Rasmai, a word which directly translates to “that which is drenched in juice”, is a small village 28 kilometres from Mathura, Uttar Pradesh.
To me, Rasmai will always mean a haven, the venue for long summer holidays, rooms rich with the smell of ripening mangoes, lazy afternoons spent devouring Agatha Christies, and of course, long walks with my grandparents. This time I was visiting after more than a year. I had been hiding behind the excuse of adulthood and the associated lie of being ‘too busy’. I wondered if the dust-drenched piece of land that is Rasmai would still hold its charm over me.
Rasmai, the perfect rustic backdrop to a lesser known Sholay. Photograph by Chandni Singh.
Rasmai could well be my own private Ramgarh, the perfect rustic backdrop to a lesser known Sholay. Here you will find the deadly family feud involving multiple murders, avenging one’s honour, wiping out an entire family, festering court trials, life imprisonment, and subsequent revenge. The warring sides, famous for their high standards of extreme treachery and debauchery, live in a house near the maidan—a wide expanse of land lying fallow because its owners are serving time in jail. The house itself is a yellow monstrosity, built more like a fort than a house. Its mean little windows, set high on the jaundiced walls, look like the filthy eyes of a wicked old man, peering upon us passersby with ill-concealed loathing. In those days of a carefree childhood, those windows were my fodder for nightmares. Over the years, the maidan has serviced the entire village in several ways. It is the undisputed cricket ground, a meadow for the shepherds, grazing grounds for a passing nomad’s vast herds, a place to dig up mud for free to put a lep (fresh coating) in the courtyard. or a venue for an impromptu meeting.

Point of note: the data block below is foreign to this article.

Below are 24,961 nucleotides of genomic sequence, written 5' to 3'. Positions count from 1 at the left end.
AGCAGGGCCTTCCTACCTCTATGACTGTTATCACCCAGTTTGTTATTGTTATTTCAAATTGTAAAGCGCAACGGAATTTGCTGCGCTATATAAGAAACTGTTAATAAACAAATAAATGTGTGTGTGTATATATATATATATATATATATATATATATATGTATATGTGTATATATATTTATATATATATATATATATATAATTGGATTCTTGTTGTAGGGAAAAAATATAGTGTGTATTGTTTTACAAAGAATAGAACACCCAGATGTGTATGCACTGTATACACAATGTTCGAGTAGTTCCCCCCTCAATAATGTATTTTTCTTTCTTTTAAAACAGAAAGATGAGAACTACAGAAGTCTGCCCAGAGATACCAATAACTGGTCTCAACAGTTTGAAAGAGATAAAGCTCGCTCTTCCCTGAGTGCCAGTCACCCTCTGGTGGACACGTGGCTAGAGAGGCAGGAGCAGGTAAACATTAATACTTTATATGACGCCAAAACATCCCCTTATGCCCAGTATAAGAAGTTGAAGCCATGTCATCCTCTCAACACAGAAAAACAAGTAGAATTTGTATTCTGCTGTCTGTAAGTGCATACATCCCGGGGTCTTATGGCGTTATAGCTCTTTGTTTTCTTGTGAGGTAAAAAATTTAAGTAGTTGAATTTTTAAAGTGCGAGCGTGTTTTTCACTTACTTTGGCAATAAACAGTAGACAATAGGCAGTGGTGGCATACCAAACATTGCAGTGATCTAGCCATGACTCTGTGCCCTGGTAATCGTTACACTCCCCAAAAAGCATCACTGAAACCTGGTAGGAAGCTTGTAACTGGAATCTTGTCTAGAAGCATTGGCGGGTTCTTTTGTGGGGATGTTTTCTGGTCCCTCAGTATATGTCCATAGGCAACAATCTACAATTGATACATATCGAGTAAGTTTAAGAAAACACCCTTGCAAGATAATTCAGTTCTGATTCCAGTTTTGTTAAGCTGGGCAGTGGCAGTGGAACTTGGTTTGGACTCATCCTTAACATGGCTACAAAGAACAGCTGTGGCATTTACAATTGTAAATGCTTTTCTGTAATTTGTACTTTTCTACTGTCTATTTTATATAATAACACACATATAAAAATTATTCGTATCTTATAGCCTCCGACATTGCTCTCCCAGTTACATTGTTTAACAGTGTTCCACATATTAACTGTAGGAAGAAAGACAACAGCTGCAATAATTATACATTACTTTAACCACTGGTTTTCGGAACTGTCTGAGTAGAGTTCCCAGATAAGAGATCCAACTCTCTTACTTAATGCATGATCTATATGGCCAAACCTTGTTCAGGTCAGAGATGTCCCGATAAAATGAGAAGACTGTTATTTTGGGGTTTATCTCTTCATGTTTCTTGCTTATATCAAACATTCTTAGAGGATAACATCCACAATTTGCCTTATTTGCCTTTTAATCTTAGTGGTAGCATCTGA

As I walked along the patri (mud track), I was passed by a man on a horse. Regal and straight-backed, he’d lost a son in the feud. That he was a distant relative of mine in the way that most of the village was somebody’s someone was too convoluted a thought for me to follow. Through the ugly family war, he’d managed to retain his love for horses and road bareback, sometimes at a canter, sometimes at a spirited trot. Further ahead, the buffaloes were walking back from their evening swim, their black backs glistening like polished leather, their bodies smelling of dung and milk, water and hay.
A typical family ‘crest’ in Rasmai. The felines however look more like domestic cats than fearsome lions! Photograph by Chandni Singh.
Rasmai has had its share of mystery, adventure, and gossip. The young girl who was kidnapped and kept in a kothari in a mango orchard for a week. The lady who complained of acute pain after delivering a healthy child and was later discovered to have a scissor in her stomach, left behind by an absent-minded doctor. The man who bought his bride from Bengal, a practice made necessary because female infanticide had skewed the gender ratio to alarming figures. The bride subsequently ran away. The trend of a large number of homeless cattle chomping through the crops could be traced back to Rajasthan where their owners would abandon them once they were unproductive. The fungal disease that wiped away all the sheesham and babool trees a few years ago.